Dr. Amy Burnett

 “The Reformation and Women’s Place in the Sixteenth Century” 

Martin Luther was chiefly concerned with the individual Christian’s standing before God, but the Reformation he started had significant social consequences as well. Luther combined a radical understanding of every Christian’s spiritual access to God with a more traditional acceptance of the social subordination of women. This paper will describe the impact of Luther’s theology on the status of women, focusing especially on the priesthood of all believers, the rejection of monastic vows and clerical celibacy, and his new understanding of marriage.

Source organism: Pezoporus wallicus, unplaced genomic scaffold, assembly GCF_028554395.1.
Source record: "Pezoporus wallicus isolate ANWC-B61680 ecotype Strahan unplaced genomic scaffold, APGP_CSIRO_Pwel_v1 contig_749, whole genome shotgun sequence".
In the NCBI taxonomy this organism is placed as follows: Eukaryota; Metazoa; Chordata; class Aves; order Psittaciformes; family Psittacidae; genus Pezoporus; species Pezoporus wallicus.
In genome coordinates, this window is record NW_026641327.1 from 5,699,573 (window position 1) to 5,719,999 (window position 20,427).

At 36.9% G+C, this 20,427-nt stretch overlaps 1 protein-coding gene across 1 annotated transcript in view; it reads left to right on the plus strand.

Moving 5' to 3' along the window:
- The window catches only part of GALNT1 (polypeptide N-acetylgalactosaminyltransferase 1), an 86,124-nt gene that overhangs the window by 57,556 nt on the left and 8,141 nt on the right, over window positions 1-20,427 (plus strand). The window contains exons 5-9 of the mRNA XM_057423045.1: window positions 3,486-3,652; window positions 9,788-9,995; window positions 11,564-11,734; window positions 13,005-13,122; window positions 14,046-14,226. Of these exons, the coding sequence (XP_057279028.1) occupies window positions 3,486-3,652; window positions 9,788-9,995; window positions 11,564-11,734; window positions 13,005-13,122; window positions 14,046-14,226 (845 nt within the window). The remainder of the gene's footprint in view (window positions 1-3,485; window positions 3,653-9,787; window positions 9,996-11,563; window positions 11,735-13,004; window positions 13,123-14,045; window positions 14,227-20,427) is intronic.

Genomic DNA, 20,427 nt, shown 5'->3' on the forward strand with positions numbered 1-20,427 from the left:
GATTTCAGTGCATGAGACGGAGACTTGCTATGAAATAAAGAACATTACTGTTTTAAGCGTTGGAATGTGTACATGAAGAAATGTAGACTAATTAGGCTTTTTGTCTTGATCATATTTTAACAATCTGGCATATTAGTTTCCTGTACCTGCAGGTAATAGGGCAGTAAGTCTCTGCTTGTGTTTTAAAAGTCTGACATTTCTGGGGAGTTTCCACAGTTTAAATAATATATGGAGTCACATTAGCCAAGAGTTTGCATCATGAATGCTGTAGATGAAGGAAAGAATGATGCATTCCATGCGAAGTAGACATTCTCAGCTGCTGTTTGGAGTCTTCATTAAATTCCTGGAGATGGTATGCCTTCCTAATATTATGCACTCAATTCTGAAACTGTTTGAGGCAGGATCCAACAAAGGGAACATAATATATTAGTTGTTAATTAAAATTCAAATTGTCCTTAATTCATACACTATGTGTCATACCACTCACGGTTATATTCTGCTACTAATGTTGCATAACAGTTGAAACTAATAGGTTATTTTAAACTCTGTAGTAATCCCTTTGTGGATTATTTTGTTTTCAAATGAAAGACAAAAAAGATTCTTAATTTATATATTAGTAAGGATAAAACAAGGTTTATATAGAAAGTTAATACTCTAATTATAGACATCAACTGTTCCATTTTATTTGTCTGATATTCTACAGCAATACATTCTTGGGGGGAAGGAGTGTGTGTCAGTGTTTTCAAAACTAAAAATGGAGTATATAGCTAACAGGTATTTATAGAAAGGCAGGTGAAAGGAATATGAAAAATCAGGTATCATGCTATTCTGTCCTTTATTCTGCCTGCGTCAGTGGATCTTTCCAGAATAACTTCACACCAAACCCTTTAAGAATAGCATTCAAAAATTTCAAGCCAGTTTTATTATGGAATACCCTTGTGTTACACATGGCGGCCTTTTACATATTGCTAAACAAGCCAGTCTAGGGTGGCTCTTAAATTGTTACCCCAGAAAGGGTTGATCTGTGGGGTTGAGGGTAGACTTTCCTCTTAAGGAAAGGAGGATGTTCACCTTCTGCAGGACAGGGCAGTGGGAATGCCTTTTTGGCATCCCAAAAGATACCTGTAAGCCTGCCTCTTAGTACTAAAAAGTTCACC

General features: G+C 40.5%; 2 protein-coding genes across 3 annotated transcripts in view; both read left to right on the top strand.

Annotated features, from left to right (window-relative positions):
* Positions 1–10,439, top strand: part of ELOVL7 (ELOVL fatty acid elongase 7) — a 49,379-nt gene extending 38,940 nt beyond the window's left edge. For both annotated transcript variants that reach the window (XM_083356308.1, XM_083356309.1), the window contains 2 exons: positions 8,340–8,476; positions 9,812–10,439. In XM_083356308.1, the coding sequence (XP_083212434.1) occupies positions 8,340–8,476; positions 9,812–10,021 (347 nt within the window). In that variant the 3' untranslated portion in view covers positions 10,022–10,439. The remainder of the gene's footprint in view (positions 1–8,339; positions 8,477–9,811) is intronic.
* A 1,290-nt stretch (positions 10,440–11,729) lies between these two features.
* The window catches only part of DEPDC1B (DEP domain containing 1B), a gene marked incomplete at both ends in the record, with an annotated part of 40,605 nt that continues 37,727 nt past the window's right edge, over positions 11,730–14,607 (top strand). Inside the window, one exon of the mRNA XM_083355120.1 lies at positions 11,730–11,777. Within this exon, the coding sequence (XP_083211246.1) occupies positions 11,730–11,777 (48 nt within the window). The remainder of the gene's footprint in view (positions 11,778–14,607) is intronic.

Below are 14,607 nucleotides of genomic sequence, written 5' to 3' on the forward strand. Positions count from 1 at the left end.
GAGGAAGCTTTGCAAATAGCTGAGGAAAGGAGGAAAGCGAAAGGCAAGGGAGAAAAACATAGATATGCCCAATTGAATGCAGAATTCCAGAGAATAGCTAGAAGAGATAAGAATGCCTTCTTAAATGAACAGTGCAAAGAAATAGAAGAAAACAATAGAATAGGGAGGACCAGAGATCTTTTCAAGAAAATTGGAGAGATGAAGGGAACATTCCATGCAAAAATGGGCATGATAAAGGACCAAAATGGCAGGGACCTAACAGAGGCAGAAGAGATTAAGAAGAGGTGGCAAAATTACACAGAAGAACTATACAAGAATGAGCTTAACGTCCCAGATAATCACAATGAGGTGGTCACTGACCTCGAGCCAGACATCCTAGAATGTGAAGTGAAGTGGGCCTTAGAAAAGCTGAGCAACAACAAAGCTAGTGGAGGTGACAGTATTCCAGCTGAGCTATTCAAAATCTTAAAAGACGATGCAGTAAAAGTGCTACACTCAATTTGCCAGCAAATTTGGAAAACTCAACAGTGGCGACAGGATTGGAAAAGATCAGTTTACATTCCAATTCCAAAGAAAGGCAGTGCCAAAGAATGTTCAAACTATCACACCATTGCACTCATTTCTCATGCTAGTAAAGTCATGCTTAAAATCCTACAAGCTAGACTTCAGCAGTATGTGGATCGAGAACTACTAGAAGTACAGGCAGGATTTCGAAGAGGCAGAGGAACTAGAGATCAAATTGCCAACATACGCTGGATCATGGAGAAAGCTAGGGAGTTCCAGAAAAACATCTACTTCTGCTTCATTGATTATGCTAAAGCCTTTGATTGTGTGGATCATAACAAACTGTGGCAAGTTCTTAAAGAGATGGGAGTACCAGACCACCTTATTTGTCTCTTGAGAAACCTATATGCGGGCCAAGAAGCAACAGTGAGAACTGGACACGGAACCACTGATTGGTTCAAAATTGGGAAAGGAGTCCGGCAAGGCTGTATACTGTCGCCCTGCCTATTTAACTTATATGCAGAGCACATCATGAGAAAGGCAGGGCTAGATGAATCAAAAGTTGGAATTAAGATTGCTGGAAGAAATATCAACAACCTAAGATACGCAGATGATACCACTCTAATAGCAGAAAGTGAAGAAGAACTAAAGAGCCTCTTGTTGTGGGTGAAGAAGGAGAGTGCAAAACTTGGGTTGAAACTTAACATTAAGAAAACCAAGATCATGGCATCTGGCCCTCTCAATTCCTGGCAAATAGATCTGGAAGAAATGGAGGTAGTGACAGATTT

A Special Thank You To
David Werner and students from the Instructional Technolgy Center of Concordia University
for providing the video services for this event.


is a Paula and D.B. Varner University Professor of History at the University of Nebraska in Lincoln. She joined the department in 1989.

Dr. Burnett is a specialist in early modern European history. whose research focuses on the early Reformation in both Wittenberg and Switzerland. 

She is the co-editor of The Companion to the Swiss Reformation (2016), and the author of Karlstadt and the Origins of the Eucharistic Controversy (2011). Her book Teaching the Reformation (2006) was awarded the Gerald Strauss Prize of the Sixteenth Century Society and Conference. She has also published numerous essays and articles on the early Reformed tradition more generally.